How to fix baseball

For the fifth consecutive MLB season, we are on pace to set the record for the average time of the game in baseball…in a bad way. Games this year are averaging over three hours and five minutes, and it seems like they are never shorter than that average. In the American League it’s over three hours and ten minutes.

What is all the more astonishing is that other teams have addressed their problems head on, and baseball continues to sit on their hands. The NFL has eliminated the commercial break after kickoffs following scoring plays. The NBA has limited the number of overall timeouts from nine to seven, with only two in the final two minutes. The NHL has not made any changes but let’s face it, they don’t have a pace or length of game problem. So while other sports change their issues baseball stays the same and the game continues to decline in popularity. The only times baseball is talked about on a national level is during the World Series, after a brawl, or after an incredible play.

National baseball TV ratings are down over 15%. So here is my five point plan to speed up the game and hopefully bring interest in the game back up:

Fifteen Second Pitch Clock

Way too often we see it after a pitch the catcher throws the ball back to the pitcher. The pitcher steps off the mound rub the ball, adjust your cap, spit out sunflower seeds, touch your hair, deep breath, tug the jersey, stare in get the signal, shake it off, step back off, walk around the mound, rub the ball all over again. No more of that once you get the ball back you have fifteen seconds to throw the ball or a ball gets added to the count period. THROW THE DAMN BALL. The minor leagues work with a pitch clock and I would love to see that implemented in the MLB.

Batter Stay In The Box

The Batter is just a guilty in this situation, while the pitcher is doing all his nonsense. The batter steps out practice swing, adjust your gloves, adjust your cup, adjust your elbow pad, touch your helmet, deep breath, stretch step, back in. This has to end. I will remember until the day I die an at-bat in the 2013 season between Junichi Tazawa of the Boston Red Sox, and Brett Gardner of the New York Yankees. This was during the either the tenth or eleventh inning of that game, the Yankees had two out and nobody on. The at-bat lasted fifteen minutes after Gardner fouled off 13 straight pitches. But what made it worse was that in between each pitch both Tazawa and Gardner stepped off the mound and out of the box and went through a whole routine. The MLB experienced with this, including fines if players would step out, which David Ortiz was notorious for, but this plan did not pan out.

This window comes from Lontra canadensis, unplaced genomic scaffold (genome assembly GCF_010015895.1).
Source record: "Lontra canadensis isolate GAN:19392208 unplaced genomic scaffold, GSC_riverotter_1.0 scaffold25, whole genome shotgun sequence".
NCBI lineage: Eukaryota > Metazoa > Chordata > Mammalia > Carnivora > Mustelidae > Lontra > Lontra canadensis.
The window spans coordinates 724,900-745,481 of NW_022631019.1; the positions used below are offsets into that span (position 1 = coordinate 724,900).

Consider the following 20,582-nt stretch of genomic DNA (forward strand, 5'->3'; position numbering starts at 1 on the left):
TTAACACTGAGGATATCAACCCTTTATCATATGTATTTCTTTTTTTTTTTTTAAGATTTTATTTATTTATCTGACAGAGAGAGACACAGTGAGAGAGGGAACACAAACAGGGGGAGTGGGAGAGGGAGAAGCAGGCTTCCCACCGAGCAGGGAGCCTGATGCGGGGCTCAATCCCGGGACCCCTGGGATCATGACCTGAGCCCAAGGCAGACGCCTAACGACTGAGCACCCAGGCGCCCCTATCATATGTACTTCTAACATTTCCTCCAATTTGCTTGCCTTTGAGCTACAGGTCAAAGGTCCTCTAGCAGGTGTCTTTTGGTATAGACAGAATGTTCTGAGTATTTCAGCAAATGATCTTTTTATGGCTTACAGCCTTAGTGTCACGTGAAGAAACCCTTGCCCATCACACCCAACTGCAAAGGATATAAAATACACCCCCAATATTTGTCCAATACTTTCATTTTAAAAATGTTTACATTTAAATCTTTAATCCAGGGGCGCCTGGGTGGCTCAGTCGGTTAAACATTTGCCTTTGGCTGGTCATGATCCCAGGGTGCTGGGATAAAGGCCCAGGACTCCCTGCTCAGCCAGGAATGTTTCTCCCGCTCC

Limit Mound Visits

A number of mound visits need to be limited to three a game and that means from anybody, the Manager, the Pitching Coach and the Catcher. Three times a game that is it, and the manager doesn’t have to go out to get him either just signal him into the dugout and the reliever RUN IN FROM THE BULLPEN YOU’RE A PROFESSIONAL ATHLETE RUN.

Umpire’s Call The Entire Strike Zone

The legal strike zone is from the letters to the knees and it has not been called that way by MLB umpires in years. Anything that is in the strike zone is a strike period no ball that is above the plate, and between the letters and knees is called a ball.

Every Reliver Has To Face Three Batters

No more of this three relievers for three batters nonsense that we can all thank Tony La Russa for. You bring a reliever into the game he has to face three batters pending injury obviously.

If MLB were to put all these rules into effect and were able to shave the game down to between 2:30-2:45 people would tune back in and the popularity will get back to where it should be.

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